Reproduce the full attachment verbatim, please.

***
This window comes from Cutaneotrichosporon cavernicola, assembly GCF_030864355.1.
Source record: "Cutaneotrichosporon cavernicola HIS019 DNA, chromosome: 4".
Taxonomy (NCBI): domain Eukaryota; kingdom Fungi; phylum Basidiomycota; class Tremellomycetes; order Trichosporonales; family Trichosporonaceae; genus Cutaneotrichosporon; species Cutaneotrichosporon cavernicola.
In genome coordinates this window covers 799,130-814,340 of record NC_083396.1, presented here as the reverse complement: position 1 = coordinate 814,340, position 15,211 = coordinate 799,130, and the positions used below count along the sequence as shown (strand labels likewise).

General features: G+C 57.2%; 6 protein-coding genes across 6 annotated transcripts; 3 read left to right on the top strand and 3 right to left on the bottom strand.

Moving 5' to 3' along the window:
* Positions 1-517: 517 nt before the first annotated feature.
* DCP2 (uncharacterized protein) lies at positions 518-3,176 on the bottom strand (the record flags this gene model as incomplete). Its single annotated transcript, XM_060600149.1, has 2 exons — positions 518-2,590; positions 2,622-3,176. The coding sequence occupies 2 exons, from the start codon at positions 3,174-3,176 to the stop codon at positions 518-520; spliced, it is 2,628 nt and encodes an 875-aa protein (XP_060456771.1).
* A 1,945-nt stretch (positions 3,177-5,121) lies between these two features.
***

This window comes from Cutaneotrichosporon cavernicola, assembly GCF_030864355.1.
Source record: "Cutaneotrichosporon cavernicola HIS019 DNA, chromosome: 4".
Taxonomy (NCBI): domain Eukaryota; kingdom Fungi; phylum Basidiomycota; class Tremellomycetes; order Trichosporonales; family Trichosporonaceae; genus Cutaneotrichosporon; species Cutaneotrichosporon cavernicola.
In genome coordinates this window covers 799,130-814,340 of record NC_083396.1, presented here as the reverse complement: position 1 = coordinate 814,340, position 15,211 = coordinate 799,130, and the positions used below count along the sequence as shown (strand labels likewise).

General features: G+C 57.2%; 6 protein-coding genes across 6 annotated transcripts; 3 read left to right on the top strand and 3 right to left on the bottom strand.

Moving 5' to 3' along the window:
* Positions 1-517: 517 nt before the first annotated feature.
* DCP2 (uncharacterized protein) lies at positions 518-3,176 on the bottom strand (the record flags this gene model as incomplete). Its single annotated transcript, XM_060600149.1, has 2 exons — positions 518-2,590; positions 2,622-3,176. The coding sequence occupies 2 exons, from the start codon at positions 3,174-3,176 to the stop codon at positions 518-520; spliced, it is 2,628 nt and encodes an 875-aa protein (XP_060456771.1).
* A 1,945-nt stretch (positions 3,177-5,121) lies between these two features.